For their part, CC and HR Intern got two dishes and split them: the BPLT, a sandwich of plantains and applewood smoked bacon (and obviously lettuce and tomato), with a mustard aioli.

The other dish they got was a Brioche French toast, served with berries, vanilla mascarpone, and a cinnamon maple syrup (which came pre-syruped, much to CC's dismay).

CC: I am always on the hunt for ways to improve upon the classic BLT. I have such fond memories of grilled sourdough dripping in mayonnaise and fresh heirloom tomatoes between crunchy bacon for lunch on Saturdays growing up. In fact, come to think of it, I'm pretty sure they were just BT's--no room for lettuce in my family. Recently I had a pesto BLT with your basic lettuce and bacon accompanied by a fried green tomato and gooey mozzarella. I thought I had met lettered sandwich perfection. That is, until Eventide threw plantains into the mix. When are plantains NOT good? This was an awesome sandwich. I wish I had ordered it on my own and not had to share. I embraced the mess of the broken bread, the drip of the aioli and tomato juice, and loved those sweet sweet plantains. And I don't like savory brunches.

As for the french toast--brioche makes everything better. It was big and fluffy and moist, but the berries were too sparse and as Kim mentioned, the plate pre-syruped. What right does any chef have to decide how drenched I want my breakfast breads? This was really horrifying for me (editor's note: she was alone in this outrage), and the vanilla cream couldn't even get me past it (Co Co Sala does a more awesome vanilla white chocolate cream with their brunch). I have a indescribable passion for maple syrup, and felt abused as a customer. Yeah it was a good batch of french toast. But I'm still not over it. Tiny silver pouring cup. That's all I ask for. Please?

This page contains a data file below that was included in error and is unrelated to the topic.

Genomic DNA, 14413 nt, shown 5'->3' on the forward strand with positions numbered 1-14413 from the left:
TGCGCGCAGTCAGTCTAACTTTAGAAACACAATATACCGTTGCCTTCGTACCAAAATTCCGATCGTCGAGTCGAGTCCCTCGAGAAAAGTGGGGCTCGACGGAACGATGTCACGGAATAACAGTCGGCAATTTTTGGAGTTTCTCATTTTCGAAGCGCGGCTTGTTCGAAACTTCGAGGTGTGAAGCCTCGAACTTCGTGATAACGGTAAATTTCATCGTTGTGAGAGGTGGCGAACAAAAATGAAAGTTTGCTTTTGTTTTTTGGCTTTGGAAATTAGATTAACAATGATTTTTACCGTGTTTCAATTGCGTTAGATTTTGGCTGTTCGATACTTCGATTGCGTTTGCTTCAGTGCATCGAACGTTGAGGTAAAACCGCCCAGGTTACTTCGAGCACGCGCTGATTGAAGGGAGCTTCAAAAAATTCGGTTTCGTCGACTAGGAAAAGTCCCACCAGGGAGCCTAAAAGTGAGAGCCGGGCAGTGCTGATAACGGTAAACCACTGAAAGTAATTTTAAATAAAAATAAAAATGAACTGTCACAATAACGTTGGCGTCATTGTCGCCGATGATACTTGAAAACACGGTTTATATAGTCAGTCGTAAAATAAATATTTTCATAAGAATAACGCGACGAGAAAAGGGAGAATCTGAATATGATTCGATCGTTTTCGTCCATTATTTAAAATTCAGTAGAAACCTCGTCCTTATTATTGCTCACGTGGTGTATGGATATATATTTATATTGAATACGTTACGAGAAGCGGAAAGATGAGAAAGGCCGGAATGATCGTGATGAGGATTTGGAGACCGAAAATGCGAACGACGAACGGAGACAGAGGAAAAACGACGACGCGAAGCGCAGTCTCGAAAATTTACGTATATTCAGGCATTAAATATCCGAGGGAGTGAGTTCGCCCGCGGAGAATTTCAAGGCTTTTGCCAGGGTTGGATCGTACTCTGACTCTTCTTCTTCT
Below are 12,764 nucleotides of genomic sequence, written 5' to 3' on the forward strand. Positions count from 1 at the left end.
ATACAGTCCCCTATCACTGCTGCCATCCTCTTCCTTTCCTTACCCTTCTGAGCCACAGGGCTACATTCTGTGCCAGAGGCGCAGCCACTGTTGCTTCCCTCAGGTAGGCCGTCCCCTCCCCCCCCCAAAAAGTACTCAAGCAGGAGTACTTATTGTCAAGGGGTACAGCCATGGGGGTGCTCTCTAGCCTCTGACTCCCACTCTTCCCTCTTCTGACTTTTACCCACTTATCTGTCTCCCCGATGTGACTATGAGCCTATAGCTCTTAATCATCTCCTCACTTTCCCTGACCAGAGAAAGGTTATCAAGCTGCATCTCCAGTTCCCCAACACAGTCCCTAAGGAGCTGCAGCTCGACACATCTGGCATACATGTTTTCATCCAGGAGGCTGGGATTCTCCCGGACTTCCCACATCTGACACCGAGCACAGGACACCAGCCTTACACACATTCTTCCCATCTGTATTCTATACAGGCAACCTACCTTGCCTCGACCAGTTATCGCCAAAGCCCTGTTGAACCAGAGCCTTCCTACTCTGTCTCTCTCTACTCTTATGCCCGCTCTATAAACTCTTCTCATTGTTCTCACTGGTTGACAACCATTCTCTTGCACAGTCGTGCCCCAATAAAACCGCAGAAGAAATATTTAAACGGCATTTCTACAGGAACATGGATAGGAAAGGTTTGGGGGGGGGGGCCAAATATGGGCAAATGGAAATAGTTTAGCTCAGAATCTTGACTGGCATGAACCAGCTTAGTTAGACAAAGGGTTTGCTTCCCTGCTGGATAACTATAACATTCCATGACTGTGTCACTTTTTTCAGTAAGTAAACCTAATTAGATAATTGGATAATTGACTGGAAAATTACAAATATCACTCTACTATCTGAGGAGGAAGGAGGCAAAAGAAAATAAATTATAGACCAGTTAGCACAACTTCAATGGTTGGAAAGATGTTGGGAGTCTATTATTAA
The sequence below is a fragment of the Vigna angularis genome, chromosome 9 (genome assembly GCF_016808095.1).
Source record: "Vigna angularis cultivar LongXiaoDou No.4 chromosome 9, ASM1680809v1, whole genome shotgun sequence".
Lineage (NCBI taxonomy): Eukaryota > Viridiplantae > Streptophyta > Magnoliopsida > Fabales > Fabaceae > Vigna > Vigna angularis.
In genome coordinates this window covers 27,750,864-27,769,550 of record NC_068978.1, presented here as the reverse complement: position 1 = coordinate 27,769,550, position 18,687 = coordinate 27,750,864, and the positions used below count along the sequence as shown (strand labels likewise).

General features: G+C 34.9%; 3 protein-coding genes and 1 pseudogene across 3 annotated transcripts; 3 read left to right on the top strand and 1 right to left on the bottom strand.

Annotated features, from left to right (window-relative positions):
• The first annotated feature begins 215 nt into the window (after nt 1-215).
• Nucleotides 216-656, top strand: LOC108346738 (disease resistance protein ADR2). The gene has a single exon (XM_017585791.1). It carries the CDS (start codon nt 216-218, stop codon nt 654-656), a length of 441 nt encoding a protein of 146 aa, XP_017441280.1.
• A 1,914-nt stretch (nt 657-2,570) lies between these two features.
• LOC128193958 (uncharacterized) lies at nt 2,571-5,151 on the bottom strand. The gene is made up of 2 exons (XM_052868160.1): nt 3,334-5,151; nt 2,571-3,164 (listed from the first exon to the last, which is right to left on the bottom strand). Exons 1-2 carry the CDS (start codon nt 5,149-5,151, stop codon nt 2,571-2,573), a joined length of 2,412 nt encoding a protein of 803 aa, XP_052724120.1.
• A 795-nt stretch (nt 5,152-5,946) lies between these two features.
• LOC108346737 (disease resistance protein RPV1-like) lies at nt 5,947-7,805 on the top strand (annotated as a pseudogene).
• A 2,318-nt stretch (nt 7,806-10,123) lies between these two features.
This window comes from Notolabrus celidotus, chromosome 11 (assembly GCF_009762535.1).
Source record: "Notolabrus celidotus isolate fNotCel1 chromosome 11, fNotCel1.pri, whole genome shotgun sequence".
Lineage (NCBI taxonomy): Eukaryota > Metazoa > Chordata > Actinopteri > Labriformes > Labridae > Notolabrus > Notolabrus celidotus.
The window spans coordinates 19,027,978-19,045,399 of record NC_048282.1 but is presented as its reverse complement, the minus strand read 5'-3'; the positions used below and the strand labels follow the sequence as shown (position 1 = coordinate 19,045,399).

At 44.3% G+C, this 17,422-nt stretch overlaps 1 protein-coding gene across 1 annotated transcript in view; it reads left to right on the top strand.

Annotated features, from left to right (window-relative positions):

The Verdict

K: I, for one, actually really liked this brunch. That combined with my love of the decor will guarantee that I will go back for a regular meal. So I guess it's good they had that Groupon deal after all.

CC: That BPLT is something I keep dreaming about, and I am not even a sandwich lover. My 2 complaints are that there was only one sweet option on the menu (what are sugar fiends like me to do??) and that whole pre-poured syrup incident. I'd like to manage my own sogginess, thanks. But the place was fun, I LOVED the wall of mismatched mirrors downstairs, and I definitely want to try the dinner.

Food Rating: ****
(out of 5)
Date Rating:
4.5 Hearts (out of 5)
Dress Code:
Casual
Bar Rating:
Classy Crowd
Vibe: Calm to chatty
Cost:
$$$
(out of 5) ($50-$75 for two)
Pairing
: Clarendon itself is a pretty fun place, and one of my favorite places to sit and veg is there. Just a little down Clarendon Blvd is a wonderful shopping center with pretty cliche stores (Williams-Sonoma, Apple, B&N), but also some nice gazebos and benches in open space. Definitely recommended.

Eventide on Urbanspoon

Tuesday, June 22, 2010

Hank's Oyster Bar

Plaudits: Washingtonian 2009 #86, Washingtonian 2008 #98, 2009 RAMMY Nominee - Chef of the Year - Jamie Leeds
Neighborhood:
Dupont Circle

The Setup